3 and 4 were both taken, probably on the same day, at the Beaumaris Zoo
(Queen's Domain site). They show a young adult thylacine interacting
with the keeper (Arthur Reid) and a small terrier dog on the other side
of the enclosure fence. At one point in film 4, the thylacine rears
up on its hind legs exhibiting a kangaroo-like stance. Throughout
the film, the thylacine appears to move swiftly and to be extremely responsive
to the hand movements of Mr. Reid and his dog. Historically, the
films were believed to have been taken around 1928. Recently, in
the Australian Zoologist, Sleightholme & Campbell (2014) published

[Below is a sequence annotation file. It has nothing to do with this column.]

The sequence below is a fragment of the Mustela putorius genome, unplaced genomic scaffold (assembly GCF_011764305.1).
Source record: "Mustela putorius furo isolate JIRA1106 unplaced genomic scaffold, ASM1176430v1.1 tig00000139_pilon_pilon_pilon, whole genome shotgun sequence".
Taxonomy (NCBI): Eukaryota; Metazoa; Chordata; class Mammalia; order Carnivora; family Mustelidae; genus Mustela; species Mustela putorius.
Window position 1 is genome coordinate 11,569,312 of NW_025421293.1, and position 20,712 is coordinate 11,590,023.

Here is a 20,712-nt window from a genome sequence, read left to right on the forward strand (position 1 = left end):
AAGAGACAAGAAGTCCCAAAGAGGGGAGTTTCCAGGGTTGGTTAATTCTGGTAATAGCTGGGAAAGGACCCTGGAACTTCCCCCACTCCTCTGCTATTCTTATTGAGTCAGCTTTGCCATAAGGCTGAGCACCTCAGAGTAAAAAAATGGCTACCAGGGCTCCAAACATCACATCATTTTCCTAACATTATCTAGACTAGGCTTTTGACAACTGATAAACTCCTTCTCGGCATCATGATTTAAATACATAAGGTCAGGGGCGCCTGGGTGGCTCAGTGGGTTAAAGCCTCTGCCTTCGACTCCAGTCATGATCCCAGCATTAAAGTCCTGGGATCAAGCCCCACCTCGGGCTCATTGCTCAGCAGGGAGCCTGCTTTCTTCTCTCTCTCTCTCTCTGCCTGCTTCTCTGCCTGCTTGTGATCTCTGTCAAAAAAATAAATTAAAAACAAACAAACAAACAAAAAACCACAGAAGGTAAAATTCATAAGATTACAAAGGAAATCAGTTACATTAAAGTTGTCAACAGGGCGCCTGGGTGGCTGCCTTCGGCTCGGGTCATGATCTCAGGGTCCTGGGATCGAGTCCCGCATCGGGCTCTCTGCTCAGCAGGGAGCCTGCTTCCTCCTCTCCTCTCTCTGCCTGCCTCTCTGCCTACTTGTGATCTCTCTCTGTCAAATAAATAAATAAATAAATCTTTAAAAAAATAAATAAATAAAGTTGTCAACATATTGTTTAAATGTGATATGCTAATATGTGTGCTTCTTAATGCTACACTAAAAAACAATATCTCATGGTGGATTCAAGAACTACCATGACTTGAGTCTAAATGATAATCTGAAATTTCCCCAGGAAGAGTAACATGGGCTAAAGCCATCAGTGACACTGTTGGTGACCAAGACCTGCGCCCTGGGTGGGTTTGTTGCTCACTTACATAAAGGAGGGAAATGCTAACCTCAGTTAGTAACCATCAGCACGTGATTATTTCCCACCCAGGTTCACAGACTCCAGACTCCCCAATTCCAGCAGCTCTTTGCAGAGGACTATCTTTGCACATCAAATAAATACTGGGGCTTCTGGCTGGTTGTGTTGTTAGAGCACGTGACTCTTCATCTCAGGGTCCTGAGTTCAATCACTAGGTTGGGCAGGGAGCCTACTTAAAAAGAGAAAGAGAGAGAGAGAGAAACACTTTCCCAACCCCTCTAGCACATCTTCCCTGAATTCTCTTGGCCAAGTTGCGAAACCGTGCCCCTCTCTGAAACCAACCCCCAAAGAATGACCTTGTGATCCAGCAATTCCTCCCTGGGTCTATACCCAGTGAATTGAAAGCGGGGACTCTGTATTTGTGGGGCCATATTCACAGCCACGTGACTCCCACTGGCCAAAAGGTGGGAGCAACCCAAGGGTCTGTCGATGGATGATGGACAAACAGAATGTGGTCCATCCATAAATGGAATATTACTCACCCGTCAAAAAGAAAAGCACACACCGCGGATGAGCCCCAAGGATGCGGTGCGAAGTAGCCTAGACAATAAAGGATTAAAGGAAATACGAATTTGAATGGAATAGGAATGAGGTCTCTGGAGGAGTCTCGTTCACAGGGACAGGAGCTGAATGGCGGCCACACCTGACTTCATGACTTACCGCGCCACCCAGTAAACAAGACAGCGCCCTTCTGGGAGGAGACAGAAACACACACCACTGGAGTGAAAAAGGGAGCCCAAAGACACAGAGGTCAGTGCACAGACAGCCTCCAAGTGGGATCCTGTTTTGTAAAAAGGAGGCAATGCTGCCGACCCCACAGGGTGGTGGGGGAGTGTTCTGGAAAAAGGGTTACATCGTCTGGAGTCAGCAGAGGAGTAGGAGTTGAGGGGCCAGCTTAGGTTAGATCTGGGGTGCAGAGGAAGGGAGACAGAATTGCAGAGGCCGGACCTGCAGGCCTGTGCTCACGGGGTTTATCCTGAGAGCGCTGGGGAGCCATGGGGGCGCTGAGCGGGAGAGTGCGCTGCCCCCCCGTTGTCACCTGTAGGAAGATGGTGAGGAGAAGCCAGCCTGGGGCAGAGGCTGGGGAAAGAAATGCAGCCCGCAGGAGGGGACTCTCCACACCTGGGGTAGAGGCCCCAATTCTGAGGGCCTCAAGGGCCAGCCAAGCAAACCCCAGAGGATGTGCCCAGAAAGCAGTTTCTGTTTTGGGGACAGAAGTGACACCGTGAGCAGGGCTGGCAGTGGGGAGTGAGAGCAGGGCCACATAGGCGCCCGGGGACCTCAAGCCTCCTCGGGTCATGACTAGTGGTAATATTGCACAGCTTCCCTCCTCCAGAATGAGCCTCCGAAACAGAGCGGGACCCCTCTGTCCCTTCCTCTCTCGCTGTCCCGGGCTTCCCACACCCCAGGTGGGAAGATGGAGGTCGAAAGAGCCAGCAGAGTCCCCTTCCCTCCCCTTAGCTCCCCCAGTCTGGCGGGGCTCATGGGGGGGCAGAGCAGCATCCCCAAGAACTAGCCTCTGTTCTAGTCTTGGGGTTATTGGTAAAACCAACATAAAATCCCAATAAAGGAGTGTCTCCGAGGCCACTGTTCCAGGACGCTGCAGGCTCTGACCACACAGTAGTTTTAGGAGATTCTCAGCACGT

a paper entitled "The earliest motion picture footage of the last captive
thylacine?", in which they proved the 1928 date to be incorrect.
They argued that the assumed date originated from an erroneous comment
made by Gilbert Whitley in an article in the journal Koolewong in
1973. They demonstrated, via a detailed comparison of the stripe
pattern, that the thylacine shown in films 3 and 4 was in fact the same
thylacine as filmed by David Fleay in December 1933. This was "Benjamin",
the last known captive thylacine, and dates films 3 and 4 to mid-1933.
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